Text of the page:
It's complete and total cheese! Corny too. But someone high up thought is was cute. So we have a steam engine called Mountian Thunder. That's like buying a purebred dog and naming him Rover. It's stupid, as well as annoying. But that's enough of my inane blathering.

Here are a few photos from opening day on the WMSRR.

734 pounding up Cash Valley, half a mile below Helmstetter's Curve.

734 rounding the upper end of Helmstetter's Curve, passing the Helmstetter barn. Since the track here is in the shape of a giant horseshoe, all I had to do after shooting the previous picture is walk west 20 feet and wait 45 seconds for 734 to come along.

734 exiting the upper end of Helmstetter's Curve and beginning the run up to Brush Tunnel.

What was it I said earlier about cinders? 734 was nice enough to deposit a few on my camera bag as it passed by.

Friday, May 4, 2007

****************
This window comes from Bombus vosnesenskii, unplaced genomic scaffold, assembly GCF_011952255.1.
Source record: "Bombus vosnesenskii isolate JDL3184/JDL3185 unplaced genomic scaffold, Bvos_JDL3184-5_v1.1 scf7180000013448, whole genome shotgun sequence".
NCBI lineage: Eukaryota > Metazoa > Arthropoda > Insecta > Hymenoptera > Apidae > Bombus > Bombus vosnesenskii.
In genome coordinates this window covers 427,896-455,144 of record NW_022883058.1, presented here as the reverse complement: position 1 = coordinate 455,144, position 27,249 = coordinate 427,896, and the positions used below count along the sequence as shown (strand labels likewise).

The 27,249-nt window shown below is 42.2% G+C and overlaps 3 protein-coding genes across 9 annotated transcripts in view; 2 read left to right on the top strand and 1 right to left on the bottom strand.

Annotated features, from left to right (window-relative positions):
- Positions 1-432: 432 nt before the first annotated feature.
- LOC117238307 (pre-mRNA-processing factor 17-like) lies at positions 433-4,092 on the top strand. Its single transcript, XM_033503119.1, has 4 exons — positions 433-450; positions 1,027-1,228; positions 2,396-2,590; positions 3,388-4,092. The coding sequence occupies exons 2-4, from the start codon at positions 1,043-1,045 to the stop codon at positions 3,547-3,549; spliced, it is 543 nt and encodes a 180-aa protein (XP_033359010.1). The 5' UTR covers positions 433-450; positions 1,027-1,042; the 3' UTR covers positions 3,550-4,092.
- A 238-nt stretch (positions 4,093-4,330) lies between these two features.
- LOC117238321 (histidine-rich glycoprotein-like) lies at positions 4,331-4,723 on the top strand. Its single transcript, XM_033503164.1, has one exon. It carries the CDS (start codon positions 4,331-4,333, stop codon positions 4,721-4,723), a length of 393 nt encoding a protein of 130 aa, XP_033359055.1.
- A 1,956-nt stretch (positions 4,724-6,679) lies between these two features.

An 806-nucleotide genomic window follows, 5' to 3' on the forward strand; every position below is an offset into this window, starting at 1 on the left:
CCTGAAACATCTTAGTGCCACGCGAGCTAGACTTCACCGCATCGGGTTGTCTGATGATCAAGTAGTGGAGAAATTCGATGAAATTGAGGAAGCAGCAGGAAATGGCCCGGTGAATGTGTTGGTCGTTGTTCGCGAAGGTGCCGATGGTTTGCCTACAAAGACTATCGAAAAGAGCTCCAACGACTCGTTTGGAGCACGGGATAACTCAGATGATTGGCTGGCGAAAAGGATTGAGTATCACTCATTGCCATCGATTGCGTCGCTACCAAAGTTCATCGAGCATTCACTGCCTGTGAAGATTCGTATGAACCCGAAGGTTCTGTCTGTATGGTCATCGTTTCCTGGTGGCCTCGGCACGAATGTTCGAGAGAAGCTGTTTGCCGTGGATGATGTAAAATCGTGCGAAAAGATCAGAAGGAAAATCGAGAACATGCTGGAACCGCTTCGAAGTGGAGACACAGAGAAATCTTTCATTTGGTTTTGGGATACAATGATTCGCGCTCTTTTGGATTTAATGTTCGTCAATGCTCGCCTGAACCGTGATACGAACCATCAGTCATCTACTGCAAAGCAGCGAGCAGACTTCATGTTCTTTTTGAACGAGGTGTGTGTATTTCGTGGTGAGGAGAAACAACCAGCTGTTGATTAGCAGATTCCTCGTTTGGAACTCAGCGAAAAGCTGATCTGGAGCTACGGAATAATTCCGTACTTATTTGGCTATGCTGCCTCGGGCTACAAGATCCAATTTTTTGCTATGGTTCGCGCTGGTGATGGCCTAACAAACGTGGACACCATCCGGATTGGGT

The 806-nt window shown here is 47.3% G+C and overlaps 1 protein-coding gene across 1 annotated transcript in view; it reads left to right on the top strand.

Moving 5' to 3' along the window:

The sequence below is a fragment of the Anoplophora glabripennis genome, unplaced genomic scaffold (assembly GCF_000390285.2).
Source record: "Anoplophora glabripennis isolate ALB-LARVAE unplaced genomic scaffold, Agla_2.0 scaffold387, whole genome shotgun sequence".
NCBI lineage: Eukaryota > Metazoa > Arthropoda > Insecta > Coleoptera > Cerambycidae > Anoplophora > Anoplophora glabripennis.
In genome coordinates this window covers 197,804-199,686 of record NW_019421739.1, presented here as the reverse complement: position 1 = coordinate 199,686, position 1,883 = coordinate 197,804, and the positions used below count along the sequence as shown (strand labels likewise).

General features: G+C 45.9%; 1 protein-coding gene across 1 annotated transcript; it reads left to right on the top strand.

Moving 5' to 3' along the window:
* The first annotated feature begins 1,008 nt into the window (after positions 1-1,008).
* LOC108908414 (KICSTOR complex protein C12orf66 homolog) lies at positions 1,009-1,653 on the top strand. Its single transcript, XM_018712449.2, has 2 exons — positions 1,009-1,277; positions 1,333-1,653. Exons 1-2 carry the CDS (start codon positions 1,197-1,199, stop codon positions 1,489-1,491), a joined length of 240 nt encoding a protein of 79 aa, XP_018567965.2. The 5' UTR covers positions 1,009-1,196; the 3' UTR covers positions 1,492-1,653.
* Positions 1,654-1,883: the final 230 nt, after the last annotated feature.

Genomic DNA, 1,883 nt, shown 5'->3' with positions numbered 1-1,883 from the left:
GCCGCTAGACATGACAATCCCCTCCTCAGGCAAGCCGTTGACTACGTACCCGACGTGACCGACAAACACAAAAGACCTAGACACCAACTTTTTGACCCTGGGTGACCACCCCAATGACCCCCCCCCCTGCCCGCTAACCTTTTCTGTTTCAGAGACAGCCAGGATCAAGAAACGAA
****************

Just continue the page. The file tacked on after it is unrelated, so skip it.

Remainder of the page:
Busy, Busy, Busy!

It's the busy time at work; we're working six days a week at the moment and nine hour days. So my time to post and do other things has been cut back drastically. So instead of trying to corral the thoughts running around in my head I thought I'd share a few photos. Enjoy!

Vince Gill at the Grand Ole Opry, in July, 2006.

'The Last Full Measure of Devotion.' Culp's Hill, Gettysburg, July, 1994. Lest we forget.

The Statehouse dome in Annapolis.

Rail historian and photographer Don Ball once wrote that 'the grandeur of steam locomotion is such that little comment is needed.' With you on that one, Don! Western Maryland Scenic Railroad #734 blasting out of Brush Tunnel.

A lone cannon near the Miller Cornfield at Antietam.

Storming the beach. Viewed from the landing craft ramp at the National D-Day Museum in Bedford, Virginia. April, 2004.